Photographs: Danish Siddiqui/Reuters
'What do we do with better facilities if the source of our livelihood is affected?'
As for the ambitious Dharavi Redevelopment Project that proposes to convert what was once Asia's largest slum into some sort of elegant township has dragged on for over a decade.
It has been the platform for both of Varsha Gaikwad's state assembly victories.
Now it seems to have come to haunt her father who had promised to get it rolling during the last election.
Why has the Dharavi Redevelopment Project been delayed so much?
Simple rehabilitation of slums is not the solution to Dharavi.
When the SRA (Slum Rehabilitation Authority) constructs a building, they do not think of other infrastructure issues, simple ones such as sanitation and water supply (are taken for granted).
So also facilities such as schools, parks etc are not taken into account.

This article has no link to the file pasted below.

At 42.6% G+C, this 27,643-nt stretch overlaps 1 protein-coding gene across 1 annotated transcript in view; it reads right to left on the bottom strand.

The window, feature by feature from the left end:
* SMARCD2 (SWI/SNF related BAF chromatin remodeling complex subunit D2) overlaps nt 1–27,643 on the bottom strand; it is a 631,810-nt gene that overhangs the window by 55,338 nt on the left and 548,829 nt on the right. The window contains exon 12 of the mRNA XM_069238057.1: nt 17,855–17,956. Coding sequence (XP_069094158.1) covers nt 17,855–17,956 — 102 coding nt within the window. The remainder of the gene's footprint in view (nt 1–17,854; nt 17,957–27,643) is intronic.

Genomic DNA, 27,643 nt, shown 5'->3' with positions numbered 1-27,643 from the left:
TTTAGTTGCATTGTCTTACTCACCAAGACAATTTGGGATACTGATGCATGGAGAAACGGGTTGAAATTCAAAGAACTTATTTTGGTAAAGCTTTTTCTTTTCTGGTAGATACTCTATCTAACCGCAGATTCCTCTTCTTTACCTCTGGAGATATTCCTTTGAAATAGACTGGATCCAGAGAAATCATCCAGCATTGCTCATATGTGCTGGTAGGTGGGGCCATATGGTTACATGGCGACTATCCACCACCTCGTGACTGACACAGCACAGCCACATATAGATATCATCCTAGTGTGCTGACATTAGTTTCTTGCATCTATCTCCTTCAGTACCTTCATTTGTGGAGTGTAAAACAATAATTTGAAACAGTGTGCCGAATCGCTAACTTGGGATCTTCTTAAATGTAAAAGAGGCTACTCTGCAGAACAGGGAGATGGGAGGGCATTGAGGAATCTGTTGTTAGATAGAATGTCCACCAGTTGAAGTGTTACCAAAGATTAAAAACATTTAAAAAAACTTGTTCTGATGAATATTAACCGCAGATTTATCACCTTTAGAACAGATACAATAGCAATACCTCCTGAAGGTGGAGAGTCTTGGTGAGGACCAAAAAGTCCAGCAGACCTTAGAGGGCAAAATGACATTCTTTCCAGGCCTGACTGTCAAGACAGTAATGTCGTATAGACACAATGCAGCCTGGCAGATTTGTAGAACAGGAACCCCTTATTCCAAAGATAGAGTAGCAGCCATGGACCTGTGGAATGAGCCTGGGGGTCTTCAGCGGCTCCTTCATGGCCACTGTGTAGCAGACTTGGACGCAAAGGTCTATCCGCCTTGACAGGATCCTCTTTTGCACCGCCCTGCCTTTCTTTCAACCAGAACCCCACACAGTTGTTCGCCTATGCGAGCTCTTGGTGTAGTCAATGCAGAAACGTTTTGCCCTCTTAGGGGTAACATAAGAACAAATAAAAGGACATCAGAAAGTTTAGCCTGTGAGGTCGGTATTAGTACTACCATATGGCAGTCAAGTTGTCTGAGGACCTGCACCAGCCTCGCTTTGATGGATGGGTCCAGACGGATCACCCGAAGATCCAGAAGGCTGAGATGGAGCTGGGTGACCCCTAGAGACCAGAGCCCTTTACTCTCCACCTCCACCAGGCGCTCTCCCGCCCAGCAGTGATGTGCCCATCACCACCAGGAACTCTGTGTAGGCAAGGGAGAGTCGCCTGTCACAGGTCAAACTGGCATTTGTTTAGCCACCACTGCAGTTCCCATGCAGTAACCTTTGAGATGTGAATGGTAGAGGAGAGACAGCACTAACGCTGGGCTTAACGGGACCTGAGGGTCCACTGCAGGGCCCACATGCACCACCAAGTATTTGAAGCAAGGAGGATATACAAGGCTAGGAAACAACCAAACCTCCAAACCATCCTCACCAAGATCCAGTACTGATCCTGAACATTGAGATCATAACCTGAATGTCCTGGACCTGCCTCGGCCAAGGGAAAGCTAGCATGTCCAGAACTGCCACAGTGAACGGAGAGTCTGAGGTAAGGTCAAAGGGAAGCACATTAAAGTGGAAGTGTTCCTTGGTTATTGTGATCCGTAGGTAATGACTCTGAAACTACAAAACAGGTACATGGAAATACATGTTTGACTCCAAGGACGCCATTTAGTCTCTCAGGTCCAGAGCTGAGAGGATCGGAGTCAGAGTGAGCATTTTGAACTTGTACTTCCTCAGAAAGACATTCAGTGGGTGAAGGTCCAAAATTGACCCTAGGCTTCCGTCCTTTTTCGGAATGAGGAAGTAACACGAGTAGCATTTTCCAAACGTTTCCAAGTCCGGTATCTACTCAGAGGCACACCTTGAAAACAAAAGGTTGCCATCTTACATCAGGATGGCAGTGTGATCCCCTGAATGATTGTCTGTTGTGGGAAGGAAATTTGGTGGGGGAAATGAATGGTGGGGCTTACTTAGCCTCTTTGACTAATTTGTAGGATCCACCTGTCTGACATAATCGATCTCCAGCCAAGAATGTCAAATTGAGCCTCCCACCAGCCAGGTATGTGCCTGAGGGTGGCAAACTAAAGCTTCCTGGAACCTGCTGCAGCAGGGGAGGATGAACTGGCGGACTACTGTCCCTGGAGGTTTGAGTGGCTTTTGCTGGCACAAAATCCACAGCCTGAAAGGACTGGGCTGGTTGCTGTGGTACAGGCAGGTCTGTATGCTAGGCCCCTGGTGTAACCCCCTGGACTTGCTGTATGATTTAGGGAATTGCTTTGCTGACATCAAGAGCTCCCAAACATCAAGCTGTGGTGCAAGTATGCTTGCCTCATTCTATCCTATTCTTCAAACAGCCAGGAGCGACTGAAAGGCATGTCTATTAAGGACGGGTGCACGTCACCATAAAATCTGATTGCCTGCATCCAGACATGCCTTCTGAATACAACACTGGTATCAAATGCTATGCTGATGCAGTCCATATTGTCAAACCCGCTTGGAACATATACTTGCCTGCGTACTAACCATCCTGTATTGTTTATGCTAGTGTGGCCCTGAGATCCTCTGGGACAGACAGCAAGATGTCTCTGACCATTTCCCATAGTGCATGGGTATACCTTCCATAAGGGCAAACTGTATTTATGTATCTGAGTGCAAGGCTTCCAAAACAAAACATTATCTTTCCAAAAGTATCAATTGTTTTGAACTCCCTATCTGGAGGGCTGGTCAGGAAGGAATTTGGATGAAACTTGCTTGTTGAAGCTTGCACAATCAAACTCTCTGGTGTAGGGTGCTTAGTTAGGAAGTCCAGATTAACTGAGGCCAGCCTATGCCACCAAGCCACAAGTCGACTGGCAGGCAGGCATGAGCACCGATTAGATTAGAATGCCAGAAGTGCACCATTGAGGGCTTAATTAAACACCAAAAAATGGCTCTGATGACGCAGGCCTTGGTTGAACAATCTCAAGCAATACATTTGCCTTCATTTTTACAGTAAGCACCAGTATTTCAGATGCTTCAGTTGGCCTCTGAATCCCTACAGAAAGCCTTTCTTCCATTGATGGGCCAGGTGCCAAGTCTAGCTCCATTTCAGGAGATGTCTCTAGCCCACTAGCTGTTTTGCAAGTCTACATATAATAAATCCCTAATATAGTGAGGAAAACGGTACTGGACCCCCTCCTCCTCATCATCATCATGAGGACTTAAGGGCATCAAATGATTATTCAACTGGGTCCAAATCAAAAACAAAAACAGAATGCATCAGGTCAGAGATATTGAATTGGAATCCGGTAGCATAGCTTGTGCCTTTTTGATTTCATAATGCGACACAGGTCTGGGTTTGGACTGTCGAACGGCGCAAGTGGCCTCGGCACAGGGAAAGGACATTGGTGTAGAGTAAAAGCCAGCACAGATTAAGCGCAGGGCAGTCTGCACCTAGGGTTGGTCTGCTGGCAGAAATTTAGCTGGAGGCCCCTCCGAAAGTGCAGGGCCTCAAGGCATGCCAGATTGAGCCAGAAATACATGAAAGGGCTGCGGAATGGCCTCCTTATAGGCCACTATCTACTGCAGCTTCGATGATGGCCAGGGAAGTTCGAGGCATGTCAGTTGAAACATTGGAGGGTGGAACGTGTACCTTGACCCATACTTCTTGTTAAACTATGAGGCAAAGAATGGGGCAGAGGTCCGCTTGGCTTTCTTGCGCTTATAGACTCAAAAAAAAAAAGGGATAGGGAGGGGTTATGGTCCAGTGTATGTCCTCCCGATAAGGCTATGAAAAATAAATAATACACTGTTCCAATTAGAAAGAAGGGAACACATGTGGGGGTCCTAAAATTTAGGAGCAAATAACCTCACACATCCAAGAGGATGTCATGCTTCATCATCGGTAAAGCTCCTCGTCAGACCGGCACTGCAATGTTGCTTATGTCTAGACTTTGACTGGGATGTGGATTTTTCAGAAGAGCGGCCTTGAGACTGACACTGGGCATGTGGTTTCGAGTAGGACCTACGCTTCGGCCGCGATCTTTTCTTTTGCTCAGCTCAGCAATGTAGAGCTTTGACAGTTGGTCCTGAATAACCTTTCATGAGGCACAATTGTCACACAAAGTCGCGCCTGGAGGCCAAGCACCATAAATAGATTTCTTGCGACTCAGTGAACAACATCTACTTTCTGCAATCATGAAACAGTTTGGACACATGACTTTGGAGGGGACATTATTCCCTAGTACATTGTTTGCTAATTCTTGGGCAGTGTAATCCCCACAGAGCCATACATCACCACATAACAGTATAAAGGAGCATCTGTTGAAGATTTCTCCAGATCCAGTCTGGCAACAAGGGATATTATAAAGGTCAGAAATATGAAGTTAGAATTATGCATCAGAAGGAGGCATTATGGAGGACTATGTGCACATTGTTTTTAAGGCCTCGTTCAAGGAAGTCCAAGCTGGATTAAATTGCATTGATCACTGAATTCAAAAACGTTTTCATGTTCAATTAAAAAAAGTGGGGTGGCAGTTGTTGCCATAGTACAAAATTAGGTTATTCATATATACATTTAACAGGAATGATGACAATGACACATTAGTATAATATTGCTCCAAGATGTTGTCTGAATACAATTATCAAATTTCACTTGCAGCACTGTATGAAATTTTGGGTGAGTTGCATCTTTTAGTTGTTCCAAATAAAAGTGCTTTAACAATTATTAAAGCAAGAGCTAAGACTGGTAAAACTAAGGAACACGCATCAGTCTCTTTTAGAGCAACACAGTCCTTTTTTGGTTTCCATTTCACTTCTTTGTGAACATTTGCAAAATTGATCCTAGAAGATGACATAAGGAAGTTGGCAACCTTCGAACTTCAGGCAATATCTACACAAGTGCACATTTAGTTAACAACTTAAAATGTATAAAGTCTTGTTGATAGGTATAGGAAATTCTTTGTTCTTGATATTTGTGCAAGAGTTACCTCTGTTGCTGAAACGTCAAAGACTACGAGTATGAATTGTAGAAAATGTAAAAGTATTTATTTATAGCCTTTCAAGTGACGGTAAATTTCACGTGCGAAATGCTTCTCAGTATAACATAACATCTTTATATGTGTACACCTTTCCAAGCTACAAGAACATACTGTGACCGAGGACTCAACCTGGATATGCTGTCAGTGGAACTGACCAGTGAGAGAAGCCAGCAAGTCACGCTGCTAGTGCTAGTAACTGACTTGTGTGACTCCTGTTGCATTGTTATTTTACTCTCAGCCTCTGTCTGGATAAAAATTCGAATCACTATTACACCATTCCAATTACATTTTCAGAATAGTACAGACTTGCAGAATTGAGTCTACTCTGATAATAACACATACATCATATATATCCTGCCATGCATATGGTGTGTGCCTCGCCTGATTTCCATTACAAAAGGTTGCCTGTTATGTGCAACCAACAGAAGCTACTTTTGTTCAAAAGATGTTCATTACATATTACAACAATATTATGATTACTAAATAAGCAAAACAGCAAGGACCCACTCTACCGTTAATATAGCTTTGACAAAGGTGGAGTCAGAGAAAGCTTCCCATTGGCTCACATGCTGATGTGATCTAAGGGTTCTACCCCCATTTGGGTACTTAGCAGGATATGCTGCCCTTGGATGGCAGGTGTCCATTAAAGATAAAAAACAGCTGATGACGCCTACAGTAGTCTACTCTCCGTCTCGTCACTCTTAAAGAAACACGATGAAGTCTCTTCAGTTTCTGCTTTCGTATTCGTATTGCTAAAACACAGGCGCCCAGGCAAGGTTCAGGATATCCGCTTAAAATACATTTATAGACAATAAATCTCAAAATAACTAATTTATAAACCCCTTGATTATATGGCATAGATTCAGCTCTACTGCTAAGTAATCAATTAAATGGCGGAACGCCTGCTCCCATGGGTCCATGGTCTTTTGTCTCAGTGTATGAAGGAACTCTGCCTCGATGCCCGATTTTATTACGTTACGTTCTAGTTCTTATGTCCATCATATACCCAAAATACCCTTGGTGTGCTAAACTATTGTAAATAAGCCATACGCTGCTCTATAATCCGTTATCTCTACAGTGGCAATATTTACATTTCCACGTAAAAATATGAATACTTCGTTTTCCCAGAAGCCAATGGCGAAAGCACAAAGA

It takes time to convince people about these issues -- be it residents or authorities.
Most surveys (for slum rehabilitation) are done by noting the house number and the name of its owner.
We have done a socioeconomic survey of Dharavi in which we've considered how many schools, hospitals, gardens, playgrounds etc will be needed to make Dharavi into a world class township.
And how many schools, hospitals, gardens, playgrounds etc would do you need?
All of that is mentioned in the survey.
What complicates matters in Dharavi is that it isn't just a residential area.
Dharavi is one of the most industrialised slums in the world, housing potters, leather tanneries and cloth manufacturing units besides hundreds of other small and medium-sized businesses.
Relocating these trades is far tougher than one can imagine.
Dr Nayreen Daruwala is the director of the programme for prevention of violence against women and children for the NGO Sneha and works in Dharavi.
She says the opinion about the redevelopment project is divided.
"People such as potters and leather tanners are protesting rehabilitation mainly because what they'll get is a 300 square feet flat in which they won't be able to carry out their trade."
"In the current set-up, they have some open space outside of their houses which they make the most of. They use it not just to work but also to sleep in the night or socialise in the day. That space will be gone."
"Their occupations will be severely impacted."